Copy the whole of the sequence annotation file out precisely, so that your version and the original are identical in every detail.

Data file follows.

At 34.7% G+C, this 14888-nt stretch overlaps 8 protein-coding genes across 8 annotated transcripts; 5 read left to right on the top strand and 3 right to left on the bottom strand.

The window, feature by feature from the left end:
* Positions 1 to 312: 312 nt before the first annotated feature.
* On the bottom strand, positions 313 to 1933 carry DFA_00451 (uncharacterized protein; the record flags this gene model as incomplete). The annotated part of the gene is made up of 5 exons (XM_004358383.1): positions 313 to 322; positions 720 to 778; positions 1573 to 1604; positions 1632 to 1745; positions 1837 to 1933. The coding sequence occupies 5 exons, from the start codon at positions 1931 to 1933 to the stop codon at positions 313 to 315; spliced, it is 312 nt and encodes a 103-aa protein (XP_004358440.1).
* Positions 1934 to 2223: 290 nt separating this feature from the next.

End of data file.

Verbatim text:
At 34.7% G+C, this 14888-nt stretch overlaps 8 protein-coding genes across 8 annotated transcripts; 5 read left to right on the top strand and 3 right to left on the bottom strand.

The window, feature by feature from the left end:
* Positions 1 to 312: 312 nt before the first annotated feature.
* On the bottom strand, positions 313 to 1933 carry DFA_00451 (uncharacterized protein; the record flags this gene model as incomplete). The annotated part of the gene is made up of 5 exons (XM_004358383.1): positions 313 to 322; positions 720 to 778; positions 1573 to 1604; positions 1632 to 1745; positions 1837 to 1933. The coding sequence occupies 5 exons, from the start codon at positions 1931 to 1933 to the stop codon at positions 313 to 315; spliced, it is 312 nt and encodes a 103-aa protein (XP_004358440.1).
* Positions 1934 to 2223: 290 nt separating this feature from the next.